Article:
SElected writing

The Emptiness of the All-Male Panel

This article originally appeared in Undark Magazine.

Late fall, Sophia Roosth, the Frederick S. Danziger Associate Professor in the History of Science at Harvard, sat in the back row of a packed auditorium at the university’s law school, where a gathering of experts discussed the ethics of growing human embryos in a lab.

For more than three hours, the panelists delved into the scientific, legal, and ethical considerations surrounding the current guidelines for growing human embryos. They also discussed synthetic embryos — embryo-like entities that scientists are starting to grow with stem cells rather than using a sperm and an egg from human bodies.

It was a wide-ranging discussion notable both for its importance and for its surprisingly one-sided perspective: The panelists numbered nine, and all of them were men.

“My assumption was probably I wasn’t speaking on [the panels] because it would be limited to scientists who were actually engaged in that kind of research,” Roosth later told me. “I didn’t realize that they were actually going to be bringing in bioethicists and other social scientists who would be speaking to the same issues that I’m trained to talk about.”

She continued to try to rationalize the exclusion. Perhaps she wasn’t invited to join the panel because she did not have tenure, or because her book, “Synthetic: How Life Got Made,” hadn’t yet been published? Or maybe, she thought, it was because she is not really a legal expert.



This article originally appeared on the front page of the San Jose Mercury News.

With alarm over the Disneyland measles outbreak growing across California, almost 5,000 kindergartners enrolled in Bay Area schools are without proof they've been fully vaccinated, a major concern as the highly infectious disease continues to spread.

"They're not immunized, they're not protected," said Amy Pine, director of the Immunization Program for the Alameda County Public Health Department.

But the reasons why so many kindergartners — one of 13 in the Bay Area — don't have up-to-date vaccinations is as diverse as the students themselves: While many lower-income parents struggle to get their kids to the doctor or deliver the paperwork, some higher-income parents are refusing to get their children immunized over concerns the shots lead to autism and other illnesses.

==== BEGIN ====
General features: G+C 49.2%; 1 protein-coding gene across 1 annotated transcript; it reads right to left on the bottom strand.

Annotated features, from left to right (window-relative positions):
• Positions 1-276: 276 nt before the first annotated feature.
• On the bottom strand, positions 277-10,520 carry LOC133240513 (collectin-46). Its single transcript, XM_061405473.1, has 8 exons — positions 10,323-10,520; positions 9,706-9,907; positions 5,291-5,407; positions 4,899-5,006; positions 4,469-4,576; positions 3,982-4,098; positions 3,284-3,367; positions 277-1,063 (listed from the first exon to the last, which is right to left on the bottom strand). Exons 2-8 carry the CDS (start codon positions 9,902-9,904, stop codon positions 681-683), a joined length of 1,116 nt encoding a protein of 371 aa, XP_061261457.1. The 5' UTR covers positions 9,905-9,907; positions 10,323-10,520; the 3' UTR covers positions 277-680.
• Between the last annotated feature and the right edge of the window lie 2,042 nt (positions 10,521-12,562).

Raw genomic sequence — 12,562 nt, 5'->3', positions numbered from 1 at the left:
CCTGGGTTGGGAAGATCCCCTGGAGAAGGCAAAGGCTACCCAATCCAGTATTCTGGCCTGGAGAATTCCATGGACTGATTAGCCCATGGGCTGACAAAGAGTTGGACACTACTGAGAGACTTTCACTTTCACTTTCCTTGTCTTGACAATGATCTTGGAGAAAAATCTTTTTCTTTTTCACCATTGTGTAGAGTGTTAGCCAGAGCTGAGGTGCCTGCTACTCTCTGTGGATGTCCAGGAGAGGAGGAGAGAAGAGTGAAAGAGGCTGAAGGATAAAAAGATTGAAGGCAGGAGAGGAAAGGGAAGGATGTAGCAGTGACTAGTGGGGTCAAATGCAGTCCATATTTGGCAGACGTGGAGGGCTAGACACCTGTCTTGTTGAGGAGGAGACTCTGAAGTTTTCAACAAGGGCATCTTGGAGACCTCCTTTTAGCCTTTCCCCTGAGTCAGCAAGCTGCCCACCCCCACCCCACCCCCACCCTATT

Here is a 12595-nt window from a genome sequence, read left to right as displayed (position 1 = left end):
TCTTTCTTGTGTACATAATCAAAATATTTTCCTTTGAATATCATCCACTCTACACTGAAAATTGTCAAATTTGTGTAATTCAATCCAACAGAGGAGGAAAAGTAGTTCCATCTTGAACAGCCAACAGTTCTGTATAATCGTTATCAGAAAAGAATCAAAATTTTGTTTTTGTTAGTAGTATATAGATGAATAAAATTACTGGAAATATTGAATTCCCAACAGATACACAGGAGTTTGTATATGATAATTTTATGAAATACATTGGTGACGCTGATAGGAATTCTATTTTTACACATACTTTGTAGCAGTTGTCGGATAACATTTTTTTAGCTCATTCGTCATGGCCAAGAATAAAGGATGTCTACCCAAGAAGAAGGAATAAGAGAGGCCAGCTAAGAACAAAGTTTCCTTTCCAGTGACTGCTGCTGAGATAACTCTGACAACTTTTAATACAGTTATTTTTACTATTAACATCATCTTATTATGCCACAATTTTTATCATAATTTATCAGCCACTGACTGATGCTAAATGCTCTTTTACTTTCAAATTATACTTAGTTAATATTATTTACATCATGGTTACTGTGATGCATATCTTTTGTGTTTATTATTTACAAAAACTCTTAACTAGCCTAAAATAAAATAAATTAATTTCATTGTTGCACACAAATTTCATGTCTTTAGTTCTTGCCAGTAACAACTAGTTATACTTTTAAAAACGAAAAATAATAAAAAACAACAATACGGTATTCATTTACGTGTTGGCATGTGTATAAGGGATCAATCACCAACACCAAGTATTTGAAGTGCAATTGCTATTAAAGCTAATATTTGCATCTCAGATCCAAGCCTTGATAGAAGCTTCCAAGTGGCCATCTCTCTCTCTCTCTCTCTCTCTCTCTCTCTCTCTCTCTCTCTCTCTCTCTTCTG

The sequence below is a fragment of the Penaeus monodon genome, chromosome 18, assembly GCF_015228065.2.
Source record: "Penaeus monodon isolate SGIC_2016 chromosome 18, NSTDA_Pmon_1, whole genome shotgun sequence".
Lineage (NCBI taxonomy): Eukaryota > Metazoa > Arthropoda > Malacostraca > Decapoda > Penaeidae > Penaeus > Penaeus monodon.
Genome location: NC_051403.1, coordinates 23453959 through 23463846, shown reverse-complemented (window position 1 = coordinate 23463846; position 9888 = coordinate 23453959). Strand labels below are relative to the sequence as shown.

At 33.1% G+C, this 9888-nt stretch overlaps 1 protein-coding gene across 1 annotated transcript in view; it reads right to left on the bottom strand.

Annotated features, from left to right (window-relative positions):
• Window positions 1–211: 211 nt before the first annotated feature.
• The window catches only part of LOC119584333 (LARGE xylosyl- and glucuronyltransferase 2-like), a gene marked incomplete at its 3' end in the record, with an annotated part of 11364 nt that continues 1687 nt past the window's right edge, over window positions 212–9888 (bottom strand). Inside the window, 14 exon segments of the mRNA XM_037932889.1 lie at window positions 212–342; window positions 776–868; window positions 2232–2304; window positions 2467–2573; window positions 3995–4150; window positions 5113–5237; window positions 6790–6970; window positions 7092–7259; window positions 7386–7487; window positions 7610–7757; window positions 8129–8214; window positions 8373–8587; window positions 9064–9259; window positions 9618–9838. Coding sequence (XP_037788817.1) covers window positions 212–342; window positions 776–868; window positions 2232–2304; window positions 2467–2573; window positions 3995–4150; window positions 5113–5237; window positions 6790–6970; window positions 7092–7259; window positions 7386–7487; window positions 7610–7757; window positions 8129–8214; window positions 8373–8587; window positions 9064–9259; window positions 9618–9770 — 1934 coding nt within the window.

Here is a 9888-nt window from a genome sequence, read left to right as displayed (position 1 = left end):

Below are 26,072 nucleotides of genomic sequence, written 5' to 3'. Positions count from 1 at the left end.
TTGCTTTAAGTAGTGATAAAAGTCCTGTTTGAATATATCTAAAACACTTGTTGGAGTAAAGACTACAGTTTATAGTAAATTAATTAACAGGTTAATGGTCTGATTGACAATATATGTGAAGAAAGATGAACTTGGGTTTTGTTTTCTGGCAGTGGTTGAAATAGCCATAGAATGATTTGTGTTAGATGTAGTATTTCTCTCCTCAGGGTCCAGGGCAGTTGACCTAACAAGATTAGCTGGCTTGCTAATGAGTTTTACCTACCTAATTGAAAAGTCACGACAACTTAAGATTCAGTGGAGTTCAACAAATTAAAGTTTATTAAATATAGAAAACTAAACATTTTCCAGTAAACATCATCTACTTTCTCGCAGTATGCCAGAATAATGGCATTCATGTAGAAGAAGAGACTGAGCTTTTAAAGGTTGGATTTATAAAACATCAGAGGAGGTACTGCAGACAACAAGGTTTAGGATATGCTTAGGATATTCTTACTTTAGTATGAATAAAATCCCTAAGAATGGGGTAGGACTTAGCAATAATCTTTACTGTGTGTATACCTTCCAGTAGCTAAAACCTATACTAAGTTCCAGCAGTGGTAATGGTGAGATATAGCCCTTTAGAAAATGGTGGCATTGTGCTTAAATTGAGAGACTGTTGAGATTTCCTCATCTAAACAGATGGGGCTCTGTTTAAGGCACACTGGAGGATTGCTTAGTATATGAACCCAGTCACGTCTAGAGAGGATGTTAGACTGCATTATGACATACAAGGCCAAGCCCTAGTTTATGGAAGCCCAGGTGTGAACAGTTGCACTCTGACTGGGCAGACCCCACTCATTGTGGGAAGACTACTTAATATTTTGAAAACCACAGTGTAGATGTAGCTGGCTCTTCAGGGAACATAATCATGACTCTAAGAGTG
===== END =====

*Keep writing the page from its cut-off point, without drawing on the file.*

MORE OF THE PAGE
This article originally appeared on the front page of the Los Angeles Daily News.

Over 90 percent of kindergarteners at some Los Angeles Unified School District (LAUSD) schools are walking the halls without all of their state-required vaccinations. At some Oakland schools, the numbers top 80 percent.

These “conditional entrants” must have received at least one dose of each of the required vaccines to enter school, with the promise to get fully up to date in due time.

But neither the state nor school districts has a formal tracking system to ensure that these children become fully vaccinated.


what mental illness looks like

This article original appeared as a blog post on the Center for Health Reporting.

They sat for photographs and told me their stories. One lost a father when she was seven-years-old to a bullet from a bar’s bouncer. Another served five years in prison. Another met his girlfriend through his treatment and therapy.

Each person had been diagnosed with a mental illness, ranging from mild depression to schizophrenia. And they each found community and help within the walls of the Stanislaus chapter of the National Alliance on Mental Illness (NAMI).

The 12 black and white portraits ended up being one of the most popular galleries ever on the Modesto Bee website. The pictures in the print edition spanned two pages.

And they almost didn’t happen.



This article originally appeared in the Styles section of The New York Times.

The lights flickered. The music stopped. The dancers stood still. We could hear the horizontal rain drumming the tent flaps.
For months before, from our Los Angeles apartment, Jake de Grazia and I had envisioned our three-day homegrown wedding on Jake’s family farm in Chadds Ford, Pa., about 25 miles west of Philadelphia.

In the end, nature disrupted our plans by sending the ultimate wedding crasher — Irene.


President’s letter: Support for Jill Abramson

This letter originally appeared on the Journalism and Women Symposium website following the May 14, 2014 firing of New York Times Executive Editor Jill Abramson.

Dear Jill:

The members of the Journalism and Women Symposium (JAWS) support you.

As you ascended the ranks of top newspapers, you impressed us with your investigative journalism chops. When you became the first woman to run one of the most influential news organizations in the world, you inspired us to reach for leadership positions in our careers. And when you spoke to us during our annual conference last fall, you re-invigorated us with your self-proclaimed optimism about the journalism field and the influence we can have as women in it. Now we want to support you.

At the JAWS conference, you brought us to our feet declaring yourself to be “the newest member of JAWS” and acknowledging us as your “peeps.” Well, your peeps are here for you if you need us. We are hundreds strong in newsrooms all across the country and we stand with you and will help if we can.